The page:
My first love is prairie, but my home is perched above an Ozark’s wooded hollow. I’ve walked down the ravine through my mini savanna into the bottomland woods many times repeating the words, “I need to burn this”. I wanted to burn it to reduce the fuel load, reduce the voracious ticks, reduce the multiflora rose, and enhance the spring flora that I know are hanging on in my little woods. Maybe most importantly, I wanted to keep my little haven from turning into a cedar woods like so much of the land around ours. A little fire can go a long ways to keeping the cedar out. If there’s one thing I think I can do, it’s limit the cedar.
I had been raking my fire lines all fall, biding my time for a break in the weather to coincide with a day off. The day finally came on Martin Luther King, Jr. Day. The planets lined up. I had a borrowed drip torch and two sturdy field hands. The neighbors were all notified and the fire department had cautiously approved. The relative humidity was on its way to the teens so we started early in the day to avoid the inevitable red flag warning. About 10 minutes after ignition, we saw the county sheriff drive by twice; neighbors later wandered by as well. All went smoothly and we tied up the fire a couple hours later. The upland perimeter burned well. The bottomland was predictably patchy.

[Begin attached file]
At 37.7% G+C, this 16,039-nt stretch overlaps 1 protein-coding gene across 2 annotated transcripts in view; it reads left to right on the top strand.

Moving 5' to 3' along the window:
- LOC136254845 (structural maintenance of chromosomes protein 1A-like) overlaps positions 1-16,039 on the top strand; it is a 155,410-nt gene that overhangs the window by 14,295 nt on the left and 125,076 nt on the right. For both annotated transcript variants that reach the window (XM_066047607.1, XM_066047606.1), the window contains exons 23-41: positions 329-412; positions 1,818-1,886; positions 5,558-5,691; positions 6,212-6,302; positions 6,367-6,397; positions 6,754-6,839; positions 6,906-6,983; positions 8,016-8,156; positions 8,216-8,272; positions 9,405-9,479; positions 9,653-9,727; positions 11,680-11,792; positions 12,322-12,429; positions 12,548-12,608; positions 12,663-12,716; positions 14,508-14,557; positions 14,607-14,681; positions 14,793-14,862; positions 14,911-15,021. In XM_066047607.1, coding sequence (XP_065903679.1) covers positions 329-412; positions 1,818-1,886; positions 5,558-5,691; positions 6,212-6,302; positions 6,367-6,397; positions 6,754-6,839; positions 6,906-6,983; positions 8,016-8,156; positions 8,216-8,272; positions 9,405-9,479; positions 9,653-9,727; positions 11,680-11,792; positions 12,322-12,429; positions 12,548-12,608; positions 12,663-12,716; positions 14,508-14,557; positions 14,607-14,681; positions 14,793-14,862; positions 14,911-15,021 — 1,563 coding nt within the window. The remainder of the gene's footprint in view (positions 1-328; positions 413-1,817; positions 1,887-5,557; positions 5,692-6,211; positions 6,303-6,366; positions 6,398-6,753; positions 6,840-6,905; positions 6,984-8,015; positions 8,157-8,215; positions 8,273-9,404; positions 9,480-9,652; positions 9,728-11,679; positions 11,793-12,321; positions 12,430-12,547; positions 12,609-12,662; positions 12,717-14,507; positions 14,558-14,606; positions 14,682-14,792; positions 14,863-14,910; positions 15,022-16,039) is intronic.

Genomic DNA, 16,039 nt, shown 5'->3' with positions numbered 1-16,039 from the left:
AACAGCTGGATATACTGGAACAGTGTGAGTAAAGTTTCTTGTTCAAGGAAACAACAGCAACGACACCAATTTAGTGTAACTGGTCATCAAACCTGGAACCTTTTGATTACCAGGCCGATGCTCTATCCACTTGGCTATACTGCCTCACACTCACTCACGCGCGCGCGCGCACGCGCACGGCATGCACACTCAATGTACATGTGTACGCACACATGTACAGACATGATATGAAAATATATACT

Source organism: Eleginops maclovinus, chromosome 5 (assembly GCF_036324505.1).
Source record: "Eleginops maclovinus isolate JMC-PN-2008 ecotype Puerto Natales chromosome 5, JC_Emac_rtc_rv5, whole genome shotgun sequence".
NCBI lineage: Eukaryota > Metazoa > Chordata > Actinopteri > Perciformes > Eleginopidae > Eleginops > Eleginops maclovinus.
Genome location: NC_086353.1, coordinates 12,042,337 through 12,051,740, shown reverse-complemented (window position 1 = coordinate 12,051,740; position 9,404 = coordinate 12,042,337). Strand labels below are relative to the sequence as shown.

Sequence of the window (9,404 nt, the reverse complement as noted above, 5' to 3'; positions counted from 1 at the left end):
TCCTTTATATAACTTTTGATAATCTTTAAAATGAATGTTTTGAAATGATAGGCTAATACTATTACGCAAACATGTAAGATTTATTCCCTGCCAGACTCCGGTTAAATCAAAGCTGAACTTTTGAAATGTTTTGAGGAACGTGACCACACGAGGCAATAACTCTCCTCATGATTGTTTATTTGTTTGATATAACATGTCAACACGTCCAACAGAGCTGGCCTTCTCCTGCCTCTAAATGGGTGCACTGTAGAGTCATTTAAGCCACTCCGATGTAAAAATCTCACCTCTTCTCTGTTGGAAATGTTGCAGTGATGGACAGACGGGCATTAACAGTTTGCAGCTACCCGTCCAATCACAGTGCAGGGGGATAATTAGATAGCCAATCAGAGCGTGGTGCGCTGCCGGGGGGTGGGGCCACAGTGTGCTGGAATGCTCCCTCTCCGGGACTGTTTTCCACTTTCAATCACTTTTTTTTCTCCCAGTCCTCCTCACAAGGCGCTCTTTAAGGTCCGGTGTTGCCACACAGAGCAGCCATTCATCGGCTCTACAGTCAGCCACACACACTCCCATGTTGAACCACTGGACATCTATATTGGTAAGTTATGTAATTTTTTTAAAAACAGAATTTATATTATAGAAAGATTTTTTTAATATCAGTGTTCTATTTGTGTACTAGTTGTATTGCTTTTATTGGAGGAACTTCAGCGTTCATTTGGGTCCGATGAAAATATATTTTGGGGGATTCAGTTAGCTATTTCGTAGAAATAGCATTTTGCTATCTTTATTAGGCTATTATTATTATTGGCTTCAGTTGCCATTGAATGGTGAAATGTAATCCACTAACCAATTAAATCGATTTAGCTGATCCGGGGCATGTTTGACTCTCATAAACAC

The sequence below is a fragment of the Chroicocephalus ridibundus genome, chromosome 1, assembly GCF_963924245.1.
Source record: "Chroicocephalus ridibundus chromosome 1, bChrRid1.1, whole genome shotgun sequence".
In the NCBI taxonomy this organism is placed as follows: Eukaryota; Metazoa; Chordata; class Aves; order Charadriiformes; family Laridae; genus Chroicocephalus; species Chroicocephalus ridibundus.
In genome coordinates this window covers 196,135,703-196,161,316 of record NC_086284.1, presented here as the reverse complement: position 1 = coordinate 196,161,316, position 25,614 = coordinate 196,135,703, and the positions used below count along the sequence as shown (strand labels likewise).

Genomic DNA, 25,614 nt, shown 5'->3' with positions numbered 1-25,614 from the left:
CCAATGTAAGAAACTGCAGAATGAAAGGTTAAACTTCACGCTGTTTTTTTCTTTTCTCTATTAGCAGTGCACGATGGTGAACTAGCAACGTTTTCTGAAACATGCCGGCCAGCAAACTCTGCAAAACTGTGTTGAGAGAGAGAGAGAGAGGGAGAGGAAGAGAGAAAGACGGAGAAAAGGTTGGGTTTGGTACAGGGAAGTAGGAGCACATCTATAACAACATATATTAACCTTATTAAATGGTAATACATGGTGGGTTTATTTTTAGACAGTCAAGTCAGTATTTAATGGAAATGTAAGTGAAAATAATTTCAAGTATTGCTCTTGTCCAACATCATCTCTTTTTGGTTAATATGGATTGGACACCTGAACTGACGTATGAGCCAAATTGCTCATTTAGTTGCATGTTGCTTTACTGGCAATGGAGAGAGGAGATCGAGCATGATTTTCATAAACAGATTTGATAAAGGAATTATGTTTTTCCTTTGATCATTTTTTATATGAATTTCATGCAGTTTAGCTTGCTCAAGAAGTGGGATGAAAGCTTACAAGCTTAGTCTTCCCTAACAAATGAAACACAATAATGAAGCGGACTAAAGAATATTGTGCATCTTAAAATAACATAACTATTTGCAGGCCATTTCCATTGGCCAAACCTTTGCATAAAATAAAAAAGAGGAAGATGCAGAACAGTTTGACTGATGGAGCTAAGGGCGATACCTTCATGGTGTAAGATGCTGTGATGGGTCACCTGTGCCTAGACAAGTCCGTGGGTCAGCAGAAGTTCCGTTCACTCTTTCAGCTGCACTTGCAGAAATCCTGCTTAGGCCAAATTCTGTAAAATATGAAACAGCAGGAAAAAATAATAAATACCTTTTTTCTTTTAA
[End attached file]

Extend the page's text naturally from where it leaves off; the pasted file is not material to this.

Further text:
With my first burn under my belt, we had a celebratory lunch and watched the smoke diminish. As I have watched the burn scar over the last few weeks, the ash has been disintegrating and char on the trees became more apparent. The squirrels have been feasting on the now available hickory nuts. I can’t wait to see how our understory flora in the black fared and if my multiflora rose suffered from the herbicide-fire combination. I know I killed some little cedars and that makes me happy.
I’ve been a part of many prescribed fires over the years, but burning my own land was the most rewarding of them all. It just feels good to take care of land that you love. Perhaps in the spirit of the holiday, by taking care of my land I am doing a public service.